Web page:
He had every intention of being a Baptist preacher, but instead he became one of the foremost historians of the South. In 2005, he retired from Auburn University, after working for 28 years as a professor of history.
He has written 11 books, and lectures extensively on religion, politics and poverty. He is also editor-in-chief of the Online Encyclopedia of Alabama.
His memoir, Keeping the Faith: Ordinary People, Extraordinary Lives, will be published in May by the University of Alabama Press.
“I feel like I’ve spent 50 years writing the history of 4 1/2 million Alabamians,” he said. “It was time to write my own story.”
On Tuesday, he returns home to Anniston and to Parker Memorial to speak at the annual meeting of Interfaith Ministries. He spoke this week with the Star about his years at Anniston High, his first letter to the editor and his post-retirement role as lecturer, contrarian and Sunday school teacher.
Q: You call Anniston home, but weren’t you actually born in Mississippi?
A: I was born in Pontotoc, Miss., but I only lived there six months. My family roots are in Calhoun County. My grandfather was a sharecropper at Shady Glen, just south of Ohatchee, which became part of the artillery range at Fort McClellan. My grandmother was one of 18 children; her father ran a ferry across the Coosa River.
My dad dropped out of high school in Ohatchee in 1938 and went to a steel mill in Birmingham to work. Then followed a series of sales jobs. He worked his entire life in sales, for various companies: insurance companies, coffee companies, meat companies.
We moved 38 times when I was growing up. We were in and out of Anniston four or five times. Of those 38 places where you could stick a pin in a map, I consider Anniston more home than anyplace else.
Q: How do you remember your boyhood Anniston? It was a very different place then, with thousands of GIs at Fort McClellan, pipe factories, movies and shopping on Noble Street.
A: It was the first or sixth largest town in the state. And it was pretty much united. I remember the centennial celebration. I tried to grow a beard for the centennial celebration; I didn’t get very far.
You could go to the courthouse, and there would be old men sitting on the wall, chewing and spitting tobacco. It was still sort of a market town; it was the county seat, where people had to do their legal business.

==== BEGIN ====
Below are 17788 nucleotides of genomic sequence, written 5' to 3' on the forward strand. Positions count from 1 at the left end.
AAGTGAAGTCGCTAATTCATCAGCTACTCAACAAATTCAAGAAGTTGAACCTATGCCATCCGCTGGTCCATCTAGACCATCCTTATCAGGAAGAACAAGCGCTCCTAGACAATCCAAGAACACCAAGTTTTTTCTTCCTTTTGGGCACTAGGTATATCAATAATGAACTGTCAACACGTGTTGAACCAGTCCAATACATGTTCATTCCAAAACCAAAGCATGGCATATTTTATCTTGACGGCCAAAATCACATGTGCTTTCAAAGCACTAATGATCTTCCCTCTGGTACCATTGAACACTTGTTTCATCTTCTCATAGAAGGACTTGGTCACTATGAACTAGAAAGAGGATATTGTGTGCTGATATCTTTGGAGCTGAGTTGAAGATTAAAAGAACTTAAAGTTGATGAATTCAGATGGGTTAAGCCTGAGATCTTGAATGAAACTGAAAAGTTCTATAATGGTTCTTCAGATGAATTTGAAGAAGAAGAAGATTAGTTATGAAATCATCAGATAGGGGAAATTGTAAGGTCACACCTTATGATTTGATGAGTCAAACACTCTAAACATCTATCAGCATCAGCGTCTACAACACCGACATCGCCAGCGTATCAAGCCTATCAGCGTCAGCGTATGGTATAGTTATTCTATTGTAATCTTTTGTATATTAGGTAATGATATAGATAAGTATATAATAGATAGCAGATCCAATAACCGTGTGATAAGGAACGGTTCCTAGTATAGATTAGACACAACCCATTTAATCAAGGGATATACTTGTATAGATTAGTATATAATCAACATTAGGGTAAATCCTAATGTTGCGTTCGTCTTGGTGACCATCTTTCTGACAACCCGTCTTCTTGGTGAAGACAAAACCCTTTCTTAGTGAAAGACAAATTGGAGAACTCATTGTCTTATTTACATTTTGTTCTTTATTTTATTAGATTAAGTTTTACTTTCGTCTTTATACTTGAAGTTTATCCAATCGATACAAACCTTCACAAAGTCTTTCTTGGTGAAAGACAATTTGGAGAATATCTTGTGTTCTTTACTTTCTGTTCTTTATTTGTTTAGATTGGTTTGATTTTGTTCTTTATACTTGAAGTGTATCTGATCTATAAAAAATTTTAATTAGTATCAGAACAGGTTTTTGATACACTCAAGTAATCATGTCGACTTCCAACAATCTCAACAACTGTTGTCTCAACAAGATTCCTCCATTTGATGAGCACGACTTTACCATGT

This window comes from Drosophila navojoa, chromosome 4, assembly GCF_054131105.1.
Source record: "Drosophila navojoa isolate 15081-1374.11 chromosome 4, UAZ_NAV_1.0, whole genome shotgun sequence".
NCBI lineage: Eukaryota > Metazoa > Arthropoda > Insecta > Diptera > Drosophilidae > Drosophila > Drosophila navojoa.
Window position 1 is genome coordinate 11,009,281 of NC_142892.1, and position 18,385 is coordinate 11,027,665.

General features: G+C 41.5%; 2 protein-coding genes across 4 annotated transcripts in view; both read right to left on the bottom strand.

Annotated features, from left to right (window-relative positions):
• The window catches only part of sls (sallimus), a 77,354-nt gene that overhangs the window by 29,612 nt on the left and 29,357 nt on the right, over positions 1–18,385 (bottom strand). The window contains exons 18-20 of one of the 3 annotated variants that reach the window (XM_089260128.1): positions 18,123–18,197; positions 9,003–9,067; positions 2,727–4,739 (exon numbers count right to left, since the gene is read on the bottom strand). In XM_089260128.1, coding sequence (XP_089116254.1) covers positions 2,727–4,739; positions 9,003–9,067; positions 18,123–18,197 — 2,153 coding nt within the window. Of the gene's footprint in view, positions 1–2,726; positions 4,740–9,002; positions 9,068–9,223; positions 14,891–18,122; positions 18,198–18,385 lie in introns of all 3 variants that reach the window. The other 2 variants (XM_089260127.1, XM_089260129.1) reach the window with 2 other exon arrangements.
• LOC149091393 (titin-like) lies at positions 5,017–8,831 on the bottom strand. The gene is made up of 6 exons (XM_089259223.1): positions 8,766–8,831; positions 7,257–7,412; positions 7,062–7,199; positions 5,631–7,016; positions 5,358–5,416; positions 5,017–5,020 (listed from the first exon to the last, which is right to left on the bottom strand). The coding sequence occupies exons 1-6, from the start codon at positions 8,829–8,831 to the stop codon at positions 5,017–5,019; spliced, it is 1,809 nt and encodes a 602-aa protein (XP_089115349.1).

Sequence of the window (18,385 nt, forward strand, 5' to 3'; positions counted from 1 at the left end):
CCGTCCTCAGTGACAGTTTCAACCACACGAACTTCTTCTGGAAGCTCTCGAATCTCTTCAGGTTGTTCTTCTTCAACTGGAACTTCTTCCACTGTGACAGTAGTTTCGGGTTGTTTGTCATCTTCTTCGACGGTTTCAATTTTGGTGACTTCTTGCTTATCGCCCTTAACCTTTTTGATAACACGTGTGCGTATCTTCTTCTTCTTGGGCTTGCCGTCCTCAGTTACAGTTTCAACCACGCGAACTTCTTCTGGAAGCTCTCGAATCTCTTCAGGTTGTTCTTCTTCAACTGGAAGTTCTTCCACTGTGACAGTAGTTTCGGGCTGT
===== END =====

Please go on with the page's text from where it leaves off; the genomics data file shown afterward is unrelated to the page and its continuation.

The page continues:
We thought of Oxford as sort of a pitiful little suburb of Anniston – quite contrary to the way things are now.
Q: Do you get back often?
A: I come back occasionally. I wanted to come back for my 50th high school reunion, but my mother was dying.
I was there for three years at Anniston High School. I graduated in 1958.
You know how kids are; you’re sort of the perpetual outsider if you move to town as a high school student. My circle of friends were mainly Parker Memorial Baptist Church friends.
It sounds like a sort of grim story, but I was a very happy kid. I was never happier than when I was in Anniston.
Q: You wanted to be a preacher when you were just a teenager. How had you come to that conviction?
A: I had started seriously reading the Bible. I had been greatly influenced by a pastor in Dothan, at Calvary Baptist Church, who sort of opened me to the authority of Scripture. The more I read, the more it undermined my Southern identity.
Galatians 3: “In Christ, there is neither Jew nor Greek, slave nor free, male nor female.” How can you justify that with segregation?
The Sermon on the Mount, Matthew 5-7: It sort of undermines every social distinction. It calls us to a different way of living, away from the conventional wisdom. Christ was preaching there, at least in terms of social organization, about as radical a gospel as you could possibly find.I just had great difficulty following Christ and following Southern culture.
By 1961, I was writing letters to the Anniston Star, about the Adams brothers who had attacked the Freedom Riders’ bus. I was pretty much openly, in the newspaper, at war with the culture.
Q: I’ve read about that letter. You quoted from the Sermon on the Mount. At the very beginning of your public life, you were already arguing politics on religious grounds. Do you remember when you felt the call to preach?
A: It was amazing moment, like a burst of light – this is what I’m supposed to do.
I went off to college to do it. I started preaching in churches. Sometimes I’d preach on the Good Samaritan. I’d ask, what if the Good Samaritan is black, and the guy in the ditch is white? What does that say about people’s relationships to one another? People would think I was meddling.
It because obvious I had no future in the church in the South. No church would call me as pastor because of my views.
I thought I’d just have to wait out this whole period of American history. So I went to graduate school in Tallahassee, not thinking that I’d not be a preacher, just waiting to see what would happen. When I graduated in 1965, that door was still closed. So heck, I decided to teach.
Q: Where do you put yourself on the theological spectrum?
A: I consider myself neo-orthodox. That was the predominate theology of the 1950s and ‘60s. It’s accepting of things like Darwinian science; it sees no contradiction between the bible and Darwinian science. It has no difficultly applying the concert of linguistic analysis and anthropology to the study of the Bible. You don’t have to reject modern science.
But at the same time, the neo-orthodox school takes very seriously the concept of original sin: Humanity is flawed. We’re selfish. We’re narcissistic. People really need a conversion experience, to be born again.